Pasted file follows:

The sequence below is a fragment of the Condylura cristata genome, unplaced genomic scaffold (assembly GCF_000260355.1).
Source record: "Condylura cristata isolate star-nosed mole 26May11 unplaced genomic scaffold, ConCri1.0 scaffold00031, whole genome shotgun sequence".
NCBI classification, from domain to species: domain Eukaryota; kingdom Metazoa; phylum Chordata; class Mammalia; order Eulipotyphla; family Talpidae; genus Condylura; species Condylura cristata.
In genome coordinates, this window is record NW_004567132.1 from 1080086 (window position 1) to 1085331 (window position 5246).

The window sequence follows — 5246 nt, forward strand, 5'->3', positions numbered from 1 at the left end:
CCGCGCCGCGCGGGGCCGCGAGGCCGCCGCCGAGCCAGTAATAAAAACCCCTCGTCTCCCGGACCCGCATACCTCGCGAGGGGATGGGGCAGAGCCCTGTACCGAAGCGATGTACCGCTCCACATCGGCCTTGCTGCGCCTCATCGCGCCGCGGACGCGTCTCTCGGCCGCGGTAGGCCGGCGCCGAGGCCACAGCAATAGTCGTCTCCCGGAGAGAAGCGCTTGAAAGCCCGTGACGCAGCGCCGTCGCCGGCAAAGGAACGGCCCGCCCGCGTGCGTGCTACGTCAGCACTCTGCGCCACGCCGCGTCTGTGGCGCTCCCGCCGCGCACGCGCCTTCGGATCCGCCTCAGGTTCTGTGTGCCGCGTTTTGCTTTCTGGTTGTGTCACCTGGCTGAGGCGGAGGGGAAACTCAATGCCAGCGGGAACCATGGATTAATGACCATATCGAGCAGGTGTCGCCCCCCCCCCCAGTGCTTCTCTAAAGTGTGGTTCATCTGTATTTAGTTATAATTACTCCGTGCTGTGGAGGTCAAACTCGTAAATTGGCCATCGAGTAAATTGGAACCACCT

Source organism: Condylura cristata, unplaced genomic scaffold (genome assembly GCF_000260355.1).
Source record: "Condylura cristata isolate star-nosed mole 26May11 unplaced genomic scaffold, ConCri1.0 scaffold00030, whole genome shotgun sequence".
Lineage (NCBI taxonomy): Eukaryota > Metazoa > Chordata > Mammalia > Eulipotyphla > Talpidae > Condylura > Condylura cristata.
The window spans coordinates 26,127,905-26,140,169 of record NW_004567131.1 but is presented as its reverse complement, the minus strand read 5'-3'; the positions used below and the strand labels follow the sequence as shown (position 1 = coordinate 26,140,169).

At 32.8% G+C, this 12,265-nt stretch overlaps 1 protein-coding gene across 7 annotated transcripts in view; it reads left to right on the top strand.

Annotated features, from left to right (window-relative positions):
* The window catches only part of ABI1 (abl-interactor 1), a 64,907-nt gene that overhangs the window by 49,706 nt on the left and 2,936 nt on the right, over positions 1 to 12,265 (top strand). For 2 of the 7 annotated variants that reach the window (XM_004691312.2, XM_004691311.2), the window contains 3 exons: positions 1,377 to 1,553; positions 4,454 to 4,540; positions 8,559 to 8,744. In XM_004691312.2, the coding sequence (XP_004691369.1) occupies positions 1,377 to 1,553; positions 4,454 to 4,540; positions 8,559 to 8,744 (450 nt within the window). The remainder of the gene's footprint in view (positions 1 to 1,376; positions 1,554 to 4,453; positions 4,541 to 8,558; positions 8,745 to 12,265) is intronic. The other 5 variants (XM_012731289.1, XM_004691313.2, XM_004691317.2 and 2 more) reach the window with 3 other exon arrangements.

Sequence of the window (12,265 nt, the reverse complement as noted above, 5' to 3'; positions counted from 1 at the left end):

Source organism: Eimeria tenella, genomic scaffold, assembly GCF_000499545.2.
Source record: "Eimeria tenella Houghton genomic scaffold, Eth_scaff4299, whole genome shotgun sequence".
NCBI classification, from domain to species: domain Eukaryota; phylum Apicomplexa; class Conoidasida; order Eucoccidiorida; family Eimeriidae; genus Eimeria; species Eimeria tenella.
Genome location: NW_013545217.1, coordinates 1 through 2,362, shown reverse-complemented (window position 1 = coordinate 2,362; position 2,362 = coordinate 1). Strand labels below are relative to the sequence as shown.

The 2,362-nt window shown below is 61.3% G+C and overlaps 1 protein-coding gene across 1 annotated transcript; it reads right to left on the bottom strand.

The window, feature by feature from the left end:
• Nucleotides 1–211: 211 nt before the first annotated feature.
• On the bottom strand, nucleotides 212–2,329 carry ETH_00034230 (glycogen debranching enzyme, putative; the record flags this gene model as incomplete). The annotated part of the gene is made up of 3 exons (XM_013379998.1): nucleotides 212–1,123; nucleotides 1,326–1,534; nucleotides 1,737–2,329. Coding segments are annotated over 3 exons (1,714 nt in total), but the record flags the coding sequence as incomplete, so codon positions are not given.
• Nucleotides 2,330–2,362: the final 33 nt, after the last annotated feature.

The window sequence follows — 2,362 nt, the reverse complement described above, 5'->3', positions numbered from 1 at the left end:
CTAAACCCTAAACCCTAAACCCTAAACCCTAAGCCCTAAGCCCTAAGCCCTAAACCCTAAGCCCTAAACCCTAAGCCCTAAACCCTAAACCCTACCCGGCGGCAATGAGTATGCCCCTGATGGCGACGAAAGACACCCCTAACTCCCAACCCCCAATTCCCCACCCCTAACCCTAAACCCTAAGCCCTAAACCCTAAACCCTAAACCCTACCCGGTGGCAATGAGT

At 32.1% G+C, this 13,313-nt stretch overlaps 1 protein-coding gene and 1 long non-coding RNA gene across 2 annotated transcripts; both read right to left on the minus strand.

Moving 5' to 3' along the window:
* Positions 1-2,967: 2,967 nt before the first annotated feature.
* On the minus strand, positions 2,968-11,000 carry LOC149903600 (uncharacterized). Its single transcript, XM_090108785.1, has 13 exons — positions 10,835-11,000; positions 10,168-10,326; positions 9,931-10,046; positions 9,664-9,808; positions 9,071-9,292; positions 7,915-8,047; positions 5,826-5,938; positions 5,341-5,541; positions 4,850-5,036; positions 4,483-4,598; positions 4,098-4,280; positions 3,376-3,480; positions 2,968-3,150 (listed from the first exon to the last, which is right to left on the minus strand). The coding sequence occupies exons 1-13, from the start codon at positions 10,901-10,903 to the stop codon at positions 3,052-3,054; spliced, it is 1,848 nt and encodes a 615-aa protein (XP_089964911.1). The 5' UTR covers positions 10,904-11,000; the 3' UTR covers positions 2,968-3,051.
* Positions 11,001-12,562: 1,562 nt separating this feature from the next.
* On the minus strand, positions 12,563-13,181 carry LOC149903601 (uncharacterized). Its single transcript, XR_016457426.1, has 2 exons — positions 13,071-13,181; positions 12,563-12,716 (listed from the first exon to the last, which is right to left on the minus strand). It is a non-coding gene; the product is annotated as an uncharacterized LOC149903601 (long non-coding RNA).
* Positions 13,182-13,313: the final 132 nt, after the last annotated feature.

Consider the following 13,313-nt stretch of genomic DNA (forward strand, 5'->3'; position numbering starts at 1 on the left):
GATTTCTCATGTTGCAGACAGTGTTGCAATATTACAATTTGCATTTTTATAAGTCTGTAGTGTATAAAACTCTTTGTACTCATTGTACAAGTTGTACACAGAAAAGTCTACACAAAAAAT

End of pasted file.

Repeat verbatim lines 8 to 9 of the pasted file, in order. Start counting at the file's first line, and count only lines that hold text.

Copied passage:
Source record: "Condylura cristata isolate star-nosed mole 26May11 unplaced genomic scaffold, ConCri1.0 scaffold00030, whole genome shotgun sequence".
Lineage (NCBI taxonomy): Eukaryota > Metazoa > Chordata > Mammalia > Eulipotyphla > Talpidae > Condylura > Condylura cristata.